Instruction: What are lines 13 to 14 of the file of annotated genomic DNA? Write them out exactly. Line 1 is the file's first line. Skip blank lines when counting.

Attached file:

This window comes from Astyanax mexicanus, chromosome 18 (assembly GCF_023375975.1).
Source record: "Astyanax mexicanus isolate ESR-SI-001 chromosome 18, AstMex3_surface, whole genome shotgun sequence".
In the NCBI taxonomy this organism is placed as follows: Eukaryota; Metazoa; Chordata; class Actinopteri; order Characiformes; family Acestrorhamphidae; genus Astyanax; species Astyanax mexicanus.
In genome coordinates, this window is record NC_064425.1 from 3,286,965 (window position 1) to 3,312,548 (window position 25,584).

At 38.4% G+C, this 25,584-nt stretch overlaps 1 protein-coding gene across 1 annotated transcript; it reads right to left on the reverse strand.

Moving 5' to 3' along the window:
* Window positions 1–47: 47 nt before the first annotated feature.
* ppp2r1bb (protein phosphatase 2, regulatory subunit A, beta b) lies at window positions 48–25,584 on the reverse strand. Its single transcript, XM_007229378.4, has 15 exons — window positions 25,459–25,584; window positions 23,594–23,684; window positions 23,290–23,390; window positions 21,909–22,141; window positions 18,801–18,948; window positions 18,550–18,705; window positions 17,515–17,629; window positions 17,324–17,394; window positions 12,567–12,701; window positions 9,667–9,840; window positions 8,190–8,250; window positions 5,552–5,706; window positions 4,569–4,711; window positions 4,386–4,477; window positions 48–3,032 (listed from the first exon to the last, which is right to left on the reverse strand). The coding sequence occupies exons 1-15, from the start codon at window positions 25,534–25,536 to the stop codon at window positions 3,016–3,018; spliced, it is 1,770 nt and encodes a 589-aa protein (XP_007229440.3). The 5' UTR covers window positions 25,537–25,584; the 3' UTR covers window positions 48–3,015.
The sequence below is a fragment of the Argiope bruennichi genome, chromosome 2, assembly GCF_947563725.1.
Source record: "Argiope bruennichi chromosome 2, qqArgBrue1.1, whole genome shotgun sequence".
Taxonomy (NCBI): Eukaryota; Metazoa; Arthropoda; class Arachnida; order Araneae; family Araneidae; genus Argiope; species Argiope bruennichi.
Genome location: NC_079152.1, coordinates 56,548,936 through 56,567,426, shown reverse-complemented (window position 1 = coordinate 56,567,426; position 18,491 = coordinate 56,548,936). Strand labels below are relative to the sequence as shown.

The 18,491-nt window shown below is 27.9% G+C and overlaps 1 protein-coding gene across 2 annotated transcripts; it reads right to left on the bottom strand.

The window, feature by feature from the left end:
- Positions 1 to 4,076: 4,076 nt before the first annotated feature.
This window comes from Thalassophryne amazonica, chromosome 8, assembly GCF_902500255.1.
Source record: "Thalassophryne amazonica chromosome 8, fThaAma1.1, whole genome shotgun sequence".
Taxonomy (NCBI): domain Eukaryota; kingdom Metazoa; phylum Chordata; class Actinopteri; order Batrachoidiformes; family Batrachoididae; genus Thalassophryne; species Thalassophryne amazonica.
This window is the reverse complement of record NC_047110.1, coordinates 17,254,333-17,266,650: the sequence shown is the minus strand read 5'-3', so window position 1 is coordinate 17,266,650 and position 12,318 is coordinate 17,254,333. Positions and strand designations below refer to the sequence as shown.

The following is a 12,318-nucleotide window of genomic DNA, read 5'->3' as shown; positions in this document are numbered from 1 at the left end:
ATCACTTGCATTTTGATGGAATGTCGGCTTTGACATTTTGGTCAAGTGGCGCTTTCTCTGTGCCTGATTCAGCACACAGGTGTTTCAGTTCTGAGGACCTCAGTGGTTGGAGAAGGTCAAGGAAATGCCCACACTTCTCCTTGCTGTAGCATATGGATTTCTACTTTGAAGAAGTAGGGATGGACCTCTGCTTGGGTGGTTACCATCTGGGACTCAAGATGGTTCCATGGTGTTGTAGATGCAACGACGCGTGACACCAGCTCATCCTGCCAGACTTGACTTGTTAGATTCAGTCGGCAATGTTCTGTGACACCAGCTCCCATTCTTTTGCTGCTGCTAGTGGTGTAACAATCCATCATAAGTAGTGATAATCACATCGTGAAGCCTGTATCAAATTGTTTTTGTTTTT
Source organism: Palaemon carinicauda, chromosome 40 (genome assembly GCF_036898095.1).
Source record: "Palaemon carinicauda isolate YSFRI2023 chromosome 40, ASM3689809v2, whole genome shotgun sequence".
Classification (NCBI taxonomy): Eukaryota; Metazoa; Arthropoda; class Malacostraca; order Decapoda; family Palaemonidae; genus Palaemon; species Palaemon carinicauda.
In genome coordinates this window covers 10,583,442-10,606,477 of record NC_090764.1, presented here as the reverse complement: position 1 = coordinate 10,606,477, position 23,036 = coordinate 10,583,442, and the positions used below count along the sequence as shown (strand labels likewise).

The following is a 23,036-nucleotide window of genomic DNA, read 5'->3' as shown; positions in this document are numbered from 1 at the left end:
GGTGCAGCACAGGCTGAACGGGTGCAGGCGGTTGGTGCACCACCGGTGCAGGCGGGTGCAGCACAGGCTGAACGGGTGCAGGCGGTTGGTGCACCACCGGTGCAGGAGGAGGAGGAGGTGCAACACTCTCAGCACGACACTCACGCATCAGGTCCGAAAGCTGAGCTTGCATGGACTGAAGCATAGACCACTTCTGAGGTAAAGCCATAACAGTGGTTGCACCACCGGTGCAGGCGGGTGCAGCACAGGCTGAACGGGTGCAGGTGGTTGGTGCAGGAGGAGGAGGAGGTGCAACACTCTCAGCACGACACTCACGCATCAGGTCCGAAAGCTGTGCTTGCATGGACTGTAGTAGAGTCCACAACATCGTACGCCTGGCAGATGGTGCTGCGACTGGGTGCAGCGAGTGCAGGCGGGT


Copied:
The 18,491-nt window shown below is 27.9% G+C and overlaps 1 protein-coding gene across 2 annotated transcripts; it reads right to left on the bottom strand.

The window, feature by feature from the left end: